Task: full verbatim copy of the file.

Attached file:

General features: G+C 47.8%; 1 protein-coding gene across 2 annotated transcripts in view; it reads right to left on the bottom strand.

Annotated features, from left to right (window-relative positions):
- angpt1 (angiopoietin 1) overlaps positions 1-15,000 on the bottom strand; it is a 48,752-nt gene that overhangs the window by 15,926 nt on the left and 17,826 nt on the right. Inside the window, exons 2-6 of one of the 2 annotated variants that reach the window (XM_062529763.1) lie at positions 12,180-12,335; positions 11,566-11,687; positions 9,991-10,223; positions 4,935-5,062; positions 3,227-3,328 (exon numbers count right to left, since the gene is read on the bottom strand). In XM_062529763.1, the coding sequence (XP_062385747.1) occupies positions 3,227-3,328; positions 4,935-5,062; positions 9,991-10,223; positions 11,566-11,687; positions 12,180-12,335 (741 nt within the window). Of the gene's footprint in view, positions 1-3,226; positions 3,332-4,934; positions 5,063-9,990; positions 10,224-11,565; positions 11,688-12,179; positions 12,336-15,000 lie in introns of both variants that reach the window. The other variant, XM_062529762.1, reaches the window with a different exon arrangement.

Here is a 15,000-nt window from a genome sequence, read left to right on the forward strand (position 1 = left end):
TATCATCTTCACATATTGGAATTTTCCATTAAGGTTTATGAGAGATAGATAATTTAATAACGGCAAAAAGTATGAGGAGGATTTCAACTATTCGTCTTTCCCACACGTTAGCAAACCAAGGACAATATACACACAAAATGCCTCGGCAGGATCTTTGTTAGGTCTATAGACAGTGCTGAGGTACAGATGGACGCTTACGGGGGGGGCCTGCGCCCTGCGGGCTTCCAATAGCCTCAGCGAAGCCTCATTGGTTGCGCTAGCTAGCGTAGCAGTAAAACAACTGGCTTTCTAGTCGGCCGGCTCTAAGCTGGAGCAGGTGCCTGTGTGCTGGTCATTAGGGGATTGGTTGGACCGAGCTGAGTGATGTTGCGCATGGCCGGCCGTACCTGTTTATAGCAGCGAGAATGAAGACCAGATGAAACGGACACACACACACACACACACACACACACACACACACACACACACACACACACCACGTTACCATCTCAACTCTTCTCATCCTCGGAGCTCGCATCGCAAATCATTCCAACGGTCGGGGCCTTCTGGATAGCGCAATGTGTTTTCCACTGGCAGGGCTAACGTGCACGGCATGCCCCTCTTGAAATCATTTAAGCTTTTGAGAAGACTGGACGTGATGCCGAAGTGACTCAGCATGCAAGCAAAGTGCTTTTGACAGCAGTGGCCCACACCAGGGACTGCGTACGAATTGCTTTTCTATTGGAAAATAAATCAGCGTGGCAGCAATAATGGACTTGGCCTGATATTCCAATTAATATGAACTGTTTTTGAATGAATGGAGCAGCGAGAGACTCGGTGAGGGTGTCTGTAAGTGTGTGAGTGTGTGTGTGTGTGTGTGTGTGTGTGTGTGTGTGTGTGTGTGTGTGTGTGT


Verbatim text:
General features: G+C 47.8%; 1 protein-coding gene across 2 annotated transcripts in view; it reads right to left on the bottom strand.

Annotated features, from left to right (window-relative positions):
- angpt1 (angiopoietin 1) overlaps positions 1-15,000 on the bottom strand; it is a 48,752-nt gene that overhangs the window by 15,926 nt on the left and 17,826 nt on the right. Inside the window, exons 2-6 of one of the 2 annotated variants that reach the window (XM_062529763.1) lie at positions 12,180-12,335; positions 11,566-11,687; positions 9,991-10,223; positions 4,935-5,062; positions 3,227-3,328 (exon numbers count right to left, since the gene is read on the bottom strand). In XM_062529763.1, the coding sequence (XP_062385747.1) occupies positions 3,227-3,328; positions 4,935-5,062; positions 9,991-10,223; positions 11,566-11,687; positions 12,180-12,335 (741 nt within the window). Of the gene's footprint in view, positions 1-3,226; positions 3,332-4,934; positions 5,063-9,990; positions 10,224-11,565; positions 11,688-12,179; positions 12,336-15,000 lie in introns of both variants that reach the window. The other variant, XM_062529762.1, reaches the window with a different exon arrangement.

Here is a 15,000-nt window from a genome sequence, read left to right on the forward strand (position 1 = left end):
TATCATCTTCACATATTGGAATTTTCCATTAAGGTTTATGAGAGATAGATAATTTAATAACGGCAAAAAGTATGAGGAGGATTTCAACTATTCGTCTTTCCCACACGTTAGCAAACCAAGGACAATATACACACAAAATGCCTCGGCAGGATCTTTGTTAGGTCTATAGACAGTGCTGAGGTACAGATGGACGCTTACGGGGGGGGCCTGCGCCCTGCGGGCTTCCAATAGCCTCAGCGAAGCCTCATTGGTTGCGCTAGCTAGCGTAGCAGTAAAACAACTGGCTTTCTAGTCGGCCGGCTCTAAGCTGGAGCAGGTGCCTGTGTGCTGGTCATTAGGGGATTGGTTGGACCGAGCTGAGTGATGTTGCGCATGGCCGGCCGTACCTGTTTATAGCAGCGAGAATGAAGACCAGATGAAACGGACACACACACACACACACACACACACACACACACACACACACACACACACACCACGTTACCATCTCAACTCTTCTCATCCTCGGAGCTCGCATCGCAAATCATTCCAACGGTCGGGGCCTTCTGGATAGCGCAATGTGTTTTCCACTGGCAGGGCTAACGTGCACGGCATGCCCCTCTTGAAATCATTTAAGCTTTTGAGAAGACTGGACGTGATGCCGAAGTGACTCAGCATGCAAGCAAAGTGCTTTTGACAGCAGTGGCCCACACCAGGGACTGCGTACGAATTGCTTTTCTATTGGAAAATAAATCAGCGTGGCAGCAATAATGGACTTGGCCTGATATTCCAATTAATATGAACTGTTTTTGAATGAATGGAGCAGCGAGAGACTCGGTGAGGGTGTCTGTAAGTGTGTGAGTGTGTGTGTGTGTGTGTGTGTGTGTGTGTGTGTGTGTGTGTGTGTGTGTGT